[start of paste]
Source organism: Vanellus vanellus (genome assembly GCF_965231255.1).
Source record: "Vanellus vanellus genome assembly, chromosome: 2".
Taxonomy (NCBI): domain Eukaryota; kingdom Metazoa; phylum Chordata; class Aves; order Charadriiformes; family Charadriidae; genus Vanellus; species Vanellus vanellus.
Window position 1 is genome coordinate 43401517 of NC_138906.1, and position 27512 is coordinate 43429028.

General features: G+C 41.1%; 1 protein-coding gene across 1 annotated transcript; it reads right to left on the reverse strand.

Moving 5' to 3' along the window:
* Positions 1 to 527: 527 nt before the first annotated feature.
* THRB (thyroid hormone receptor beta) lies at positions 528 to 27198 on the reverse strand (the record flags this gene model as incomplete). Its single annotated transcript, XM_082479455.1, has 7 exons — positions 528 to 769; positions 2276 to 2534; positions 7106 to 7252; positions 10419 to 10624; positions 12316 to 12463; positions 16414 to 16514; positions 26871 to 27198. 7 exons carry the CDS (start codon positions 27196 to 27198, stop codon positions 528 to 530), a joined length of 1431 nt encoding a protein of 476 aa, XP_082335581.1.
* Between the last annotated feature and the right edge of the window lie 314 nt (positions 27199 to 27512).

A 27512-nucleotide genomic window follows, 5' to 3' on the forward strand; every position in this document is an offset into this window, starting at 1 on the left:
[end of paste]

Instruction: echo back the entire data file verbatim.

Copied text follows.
Source organism: Vanellus vanellus (genome assembly GCF_965231255.1).
Source record: "Vanellus vanellus genome assembly, chromosome: 2".
Taxonomy (NCBI): domain Eukaryota; kingdom Metazoa; phylum Chordata; class Aves; order Charadriiformes; family Charadriidae; genus Vanellus; species Vanellus vanellus.
Window position 1 is genome coordinate 43401517 of NC_138906.1, and position 27512 is coordinate 43429028.

General features: G+C 41.1%; 1 protein-coding gene across 1 annotated transcript; it reads right to left on the reverse strand.

Moving 5' to 3' along the window:
* Positions 1 to 527: 527 nt before the first annotated feature.
* THRB (thyroid hormone receptor beta) lies at positions 528 to 27198 on the reverse strand (the record flags this gene model as incomplete). Its single annotated transcript, XM_082479455.1, has 7 exons — positions 528 to 769; positions 2276 to 2534; positions 7106 to 7252; positions 10419 to 10624; positions 12316 to 12463; positions 16414 to 16514; positions 26871 to 27198. 7 exons carry the CDS (start codon positions 27196 to 27198, stop codon positions 528 to 530), a joined length of 1431 nt encoding a protein of 476 aa, XP_082335581.1.
* Between the last annotated feature and the right edge of the window lie 314 nt (positions 27199 to 27512).

A 27512-nucleotide genomic window follows, 5' to 3' on the forward strand; every position in this document is an offset into this window, starting at 1 on the left: